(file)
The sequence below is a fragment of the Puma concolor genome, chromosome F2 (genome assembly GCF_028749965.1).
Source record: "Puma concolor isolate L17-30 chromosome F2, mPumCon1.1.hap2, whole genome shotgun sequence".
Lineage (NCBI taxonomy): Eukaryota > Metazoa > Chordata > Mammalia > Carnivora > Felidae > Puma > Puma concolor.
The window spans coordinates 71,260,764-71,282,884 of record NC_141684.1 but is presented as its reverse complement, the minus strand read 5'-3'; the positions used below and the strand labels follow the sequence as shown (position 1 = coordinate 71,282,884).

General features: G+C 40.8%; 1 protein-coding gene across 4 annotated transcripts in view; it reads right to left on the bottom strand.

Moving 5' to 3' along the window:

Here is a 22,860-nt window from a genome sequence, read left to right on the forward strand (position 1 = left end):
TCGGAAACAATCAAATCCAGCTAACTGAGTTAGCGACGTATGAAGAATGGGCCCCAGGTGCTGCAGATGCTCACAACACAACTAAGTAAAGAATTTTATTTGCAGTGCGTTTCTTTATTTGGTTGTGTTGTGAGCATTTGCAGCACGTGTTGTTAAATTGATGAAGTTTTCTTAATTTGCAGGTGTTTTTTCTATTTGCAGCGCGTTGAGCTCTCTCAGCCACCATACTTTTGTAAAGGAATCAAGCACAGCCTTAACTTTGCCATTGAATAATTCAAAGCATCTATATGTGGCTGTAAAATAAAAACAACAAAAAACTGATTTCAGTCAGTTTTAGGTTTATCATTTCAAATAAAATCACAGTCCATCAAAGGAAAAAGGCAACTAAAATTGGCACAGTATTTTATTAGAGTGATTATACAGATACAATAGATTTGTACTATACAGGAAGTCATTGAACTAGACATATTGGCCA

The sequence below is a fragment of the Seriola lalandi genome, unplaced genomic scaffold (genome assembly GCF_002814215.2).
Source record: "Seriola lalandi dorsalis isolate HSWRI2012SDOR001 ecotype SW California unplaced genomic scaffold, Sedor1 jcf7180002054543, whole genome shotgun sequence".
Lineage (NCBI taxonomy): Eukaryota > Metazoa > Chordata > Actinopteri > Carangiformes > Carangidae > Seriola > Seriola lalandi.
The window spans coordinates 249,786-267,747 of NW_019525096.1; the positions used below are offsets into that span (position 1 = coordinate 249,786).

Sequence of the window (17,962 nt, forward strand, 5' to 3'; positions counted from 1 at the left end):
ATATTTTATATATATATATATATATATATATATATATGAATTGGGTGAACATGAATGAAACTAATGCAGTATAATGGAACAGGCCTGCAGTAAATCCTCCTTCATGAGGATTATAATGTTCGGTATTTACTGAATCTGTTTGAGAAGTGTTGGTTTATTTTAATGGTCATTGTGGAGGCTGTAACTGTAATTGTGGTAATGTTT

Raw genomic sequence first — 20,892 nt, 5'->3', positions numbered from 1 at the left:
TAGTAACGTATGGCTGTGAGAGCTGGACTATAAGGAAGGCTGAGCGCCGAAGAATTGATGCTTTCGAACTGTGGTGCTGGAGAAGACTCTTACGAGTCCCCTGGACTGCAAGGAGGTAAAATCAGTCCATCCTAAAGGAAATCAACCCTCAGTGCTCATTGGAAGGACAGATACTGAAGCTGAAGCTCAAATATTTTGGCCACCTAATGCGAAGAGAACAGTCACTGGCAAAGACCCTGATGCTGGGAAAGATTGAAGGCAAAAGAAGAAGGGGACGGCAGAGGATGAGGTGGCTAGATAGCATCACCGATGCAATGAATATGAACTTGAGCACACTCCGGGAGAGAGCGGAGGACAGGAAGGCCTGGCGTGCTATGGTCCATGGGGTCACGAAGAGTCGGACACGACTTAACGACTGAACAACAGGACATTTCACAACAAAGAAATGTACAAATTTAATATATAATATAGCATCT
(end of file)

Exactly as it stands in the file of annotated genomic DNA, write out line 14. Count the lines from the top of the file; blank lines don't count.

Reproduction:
ATATTTTATATATATATATATATATATATATATATATGAATTGGGTGAACATGAATGAAACTAATGCAGTATAATGGAACAGGCCTGCAGTAAATCCTCCTTCATGAGGATTATAATGTTCGGTATTTACTGAATCTGTTTGAGAAGTGTTGGTTTATTTTAATGGTCATTGTGGAGGCTGTAACTGTAATTGTGGTAATGTTT